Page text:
Even if you’re not a morning person, you can become one by developing a productive morning routine. Limit time-wasting activities in the morning, such as scrolling through your phone or taking long showers. A good morning incorporates meditation and exercise to get you in the zone. Also, try waking up an hour or two earlier. Doing so gives you that little bit of extra work time so that you’re ready to go outside straight after lunch.

Set Strict Deadlines

Many remote workers try to avoid deadlines, viewing them as stressful and unnecessary. However, research suggests that deadlines reduce stress and increase productivity. Essentially, they’re a prioritization tool that allows you to get your most important work done within a decent time limit. It’s often tempting to procrastinate on the bigger projects, but deadlines prevent you from doing this.

Each day, decide what tourist activities you want to do and how long you’ll need to do them. This will help you determine a time that you need to finish work and leave the house. That creates a clear divide between work time and vacation time. The stricter the deadline, the more motivated you’ll be to really knuckle down and get your work done quickly.

You may also want to look at your schedule for the week and figure out how many days it’ll take to get through. If you spend four days a week working and then take three-day breaks, then this will be enough time to explore your destination. This is known as being a half-tourist, allowing you to gain the benefits of being on vacation while also achieving your professional goals.

Stay Longer in Your Destination

Still finding it difficult to avoid the distraction of your destination? Maybe you’re just not giving yourself enough time. As a digital nomad, you shouldn’t be in any rush. If you’re only spending a week in a location and need to work full-time, then of course you’ll struggle to see everything. Instead, adopt a slow travel mentality.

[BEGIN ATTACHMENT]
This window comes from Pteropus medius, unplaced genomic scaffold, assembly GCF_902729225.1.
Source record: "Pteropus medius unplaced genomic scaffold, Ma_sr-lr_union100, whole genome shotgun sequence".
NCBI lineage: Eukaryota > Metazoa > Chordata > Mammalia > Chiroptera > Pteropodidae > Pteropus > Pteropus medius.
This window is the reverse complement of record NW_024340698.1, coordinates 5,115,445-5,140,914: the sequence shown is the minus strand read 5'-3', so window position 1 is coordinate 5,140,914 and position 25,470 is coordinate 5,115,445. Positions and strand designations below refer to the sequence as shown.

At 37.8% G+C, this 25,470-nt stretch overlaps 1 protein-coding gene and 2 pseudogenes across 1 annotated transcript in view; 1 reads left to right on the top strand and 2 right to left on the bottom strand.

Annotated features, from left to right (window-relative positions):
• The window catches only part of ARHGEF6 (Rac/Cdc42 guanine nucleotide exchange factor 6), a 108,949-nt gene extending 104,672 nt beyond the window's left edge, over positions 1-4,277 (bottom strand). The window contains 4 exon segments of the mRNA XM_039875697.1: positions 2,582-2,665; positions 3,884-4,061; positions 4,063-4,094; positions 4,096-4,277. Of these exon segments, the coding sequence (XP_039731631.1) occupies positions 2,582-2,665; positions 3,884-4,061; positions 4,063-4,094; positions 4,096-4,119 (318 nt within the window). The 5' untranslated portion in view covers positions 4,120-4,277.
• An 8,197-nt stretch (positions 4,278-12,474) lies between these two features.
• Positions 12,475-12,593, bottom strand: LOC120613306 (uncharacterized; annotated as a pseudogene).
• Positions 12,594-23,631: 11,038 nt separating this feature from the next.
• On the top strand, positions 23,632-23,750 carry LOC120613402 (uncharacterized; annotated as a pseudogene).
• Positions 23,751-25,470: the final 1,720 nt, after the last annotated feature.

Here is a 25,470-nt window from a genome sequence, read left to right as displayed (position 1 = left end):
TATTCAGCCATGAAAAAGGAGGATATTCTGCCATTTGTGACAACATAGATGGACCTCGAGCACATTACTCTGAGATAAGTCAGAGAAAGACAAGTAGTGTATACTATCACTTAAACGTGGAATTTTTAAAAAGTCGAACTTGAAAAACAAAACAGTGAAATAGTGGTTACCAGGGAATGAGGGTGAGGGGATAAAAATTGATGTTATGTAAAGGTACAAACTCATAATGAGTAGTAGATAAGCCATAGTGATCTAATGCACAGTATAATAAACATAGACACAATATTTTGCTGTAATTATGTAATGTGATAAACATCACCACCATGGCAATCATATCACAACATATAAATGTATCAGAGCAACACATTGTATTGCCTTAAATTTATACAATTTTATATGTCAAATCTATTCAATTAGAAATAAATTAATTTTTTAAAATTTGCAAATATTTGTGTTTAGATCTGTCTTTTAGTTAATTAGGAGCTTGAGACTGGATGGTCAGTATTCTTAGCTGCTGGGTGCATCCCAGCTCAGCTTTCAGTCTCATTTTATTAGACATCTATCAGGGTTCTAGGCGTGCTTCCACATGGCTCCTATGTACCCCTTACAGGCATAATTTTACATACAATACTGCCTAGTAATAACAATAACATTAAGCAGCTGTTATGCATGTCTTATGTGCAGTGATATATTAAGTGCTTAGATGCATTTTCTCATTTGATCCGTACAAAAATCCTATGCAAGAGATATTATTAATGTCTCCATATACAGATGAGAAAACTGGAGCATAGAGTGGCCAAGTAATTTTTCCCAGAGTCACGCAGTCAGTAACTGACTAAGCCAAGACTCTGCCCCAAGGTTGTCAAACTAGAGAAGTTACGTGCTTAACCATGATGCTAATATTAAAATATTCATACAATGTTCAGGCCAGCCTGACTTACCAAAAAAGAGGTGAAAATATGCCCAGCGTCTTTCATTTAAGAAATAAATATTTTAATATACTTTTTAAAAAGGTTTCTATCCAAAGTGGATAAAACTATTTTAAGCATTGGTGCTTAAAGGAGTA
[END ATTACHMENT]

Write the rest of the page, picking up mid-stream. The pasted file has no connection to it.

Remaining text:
Booking month-long accommodation can help you live a more sustainable lifestyle. You’ll be able to work long hours and complete all your projects to a high standard. Even if you only head outside in the evenings and on weekends, giving yourself more time in your destination will allow you to do all the touristy things that you see others doing. Remember, a month of weekends is equivalent to a week-long vacation.

Combining your love of travel and commitment to your work is never easy. There will always be some trade-offs and compromises. However, if you’re able to nail your productivity and stay disciplined, you can avoid getting distracted by your surroundings. That’s because you’ll still have the benefit of being a tourist and won’t feel like you’re missing out.

To help you get into the zone so you can minimize your time spent working and maximize your time spent exploring, book an Anyplace Select apartment that is set up for productivity.

Where to next? Find flexible month-to-month rentals across the globe on Anyplace.


Joe Frabotta is the Director of Marketing at Anyplace. He's a part-time nomad, traveling + working throughout the year but also having a home base in the mountains of Asheville, NC. When he's not working, you'll probably find him playing guitar, doing a section hike on the Appalachian Trail, or cooking up a storm in the kitchen.